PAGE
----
- Butomus umbellatus is a perennial which spreads primarily from rhizomes. This aquatic plant invades along the margins of slow moving waterways. This plant can reach from 1-5 ft. (0.3-1.5 m) in height and can survive in water of up to 9.8 ft. (3 m) deep. It does not tolerate salt water.
- The leaves are linear, up to 3.2 ft. (1 m) long and triangular and fleshy in cross-section. The leaves may be erect or floating on the surface of the water.
- Flowering occurs in June to August, when umbels of small, 0.75-1 in. (1.9-2.5 cm) wide, pink to white flowers develop.
- The fruit is beaked which split at maturity to release the seeds. The seeds float which allows them to be easily dispersed by water.
- Ecological Threat
- This plant spreads mostly from rhizomes and occurs in wet areas with muddy soil, such as freshwater marshlands, lakes and streams. Butomus umbellatus can displace native riparian vegetation. It can form dense stands which are an obstacle to boat traffic. It is tolerant of a wide range of temperatures which gives it the potential to invade across much of the United States. Butomus umbellatus is native to Eurasia and was first found in Canada in the late 1800’s and in the United States in the early 1900’s.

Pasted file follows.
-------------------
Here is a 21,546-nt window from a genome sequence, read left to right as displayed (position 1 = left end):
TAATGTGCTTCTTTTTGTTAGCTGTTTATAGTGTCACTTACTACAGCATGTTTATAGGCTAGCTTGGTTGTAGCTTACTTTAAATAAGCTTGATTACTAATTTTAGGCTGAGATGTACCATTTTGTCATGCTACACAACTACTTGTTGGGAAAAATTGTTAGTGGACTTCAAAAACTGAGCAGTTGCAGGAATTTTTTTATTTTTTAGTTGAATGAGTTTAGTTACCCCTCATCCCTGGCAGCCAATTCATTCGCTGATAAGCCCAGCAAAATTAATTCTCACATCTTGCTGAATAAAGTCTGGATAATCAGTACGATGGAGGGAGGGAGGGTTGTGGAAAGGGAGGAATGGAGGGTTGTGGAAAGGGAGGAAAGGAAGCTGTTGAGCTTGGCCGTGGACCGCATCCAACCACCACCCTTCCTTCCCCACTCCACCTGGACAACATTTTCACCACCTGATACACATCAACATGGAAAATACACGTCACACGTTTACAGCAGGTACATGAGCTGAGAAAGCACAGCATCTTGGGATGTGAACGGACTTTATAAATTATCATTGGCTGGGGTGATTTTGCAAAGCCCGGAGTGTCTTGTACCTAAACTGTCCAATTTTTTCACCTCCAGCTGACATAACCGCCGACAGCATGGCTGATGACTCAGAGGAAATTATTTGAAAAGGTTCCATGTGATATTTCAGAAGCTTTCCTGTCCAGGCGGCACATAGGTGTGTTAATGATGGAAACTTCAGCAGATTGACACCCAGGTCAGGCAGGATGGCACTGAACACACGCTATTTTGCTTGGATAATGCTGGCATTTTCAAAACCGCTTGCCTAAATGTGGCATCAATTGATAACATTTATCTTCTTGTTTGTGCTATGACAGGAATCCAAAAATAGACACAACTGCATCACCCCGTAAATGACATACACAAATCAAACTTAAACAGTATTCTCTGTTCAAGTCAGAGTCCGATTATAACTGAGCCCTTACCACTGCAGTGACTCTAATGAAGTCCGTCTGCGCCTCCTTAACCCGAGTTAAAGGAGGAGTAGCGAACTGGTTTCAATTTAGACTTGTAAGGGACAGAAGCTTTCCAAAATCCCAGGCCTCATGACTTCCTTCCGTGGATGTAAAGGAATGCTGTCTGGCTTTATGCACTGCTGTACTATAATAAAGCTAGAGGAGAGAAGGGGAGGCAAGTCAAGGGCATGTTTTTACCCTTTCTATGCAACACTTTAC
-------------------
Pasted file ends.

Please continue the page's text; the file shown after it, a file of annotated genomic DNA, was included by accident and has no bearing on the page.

Global Invasive Species Database. 2011. Invasive Species Specialist Group (ISSG) of the IUCN Species Survival Commission 
King County Department of Natural Resources and Parks Water and Land Resources Division 
Cooperative Invasive Species Management Area
Washington State Department of Agriculture 
Invasive Plant Atlas of New England
Oregon Department of Agriculture 
USDA NRCS PLANTS 
USDA ARS GRIN 
Images from Bugwood.org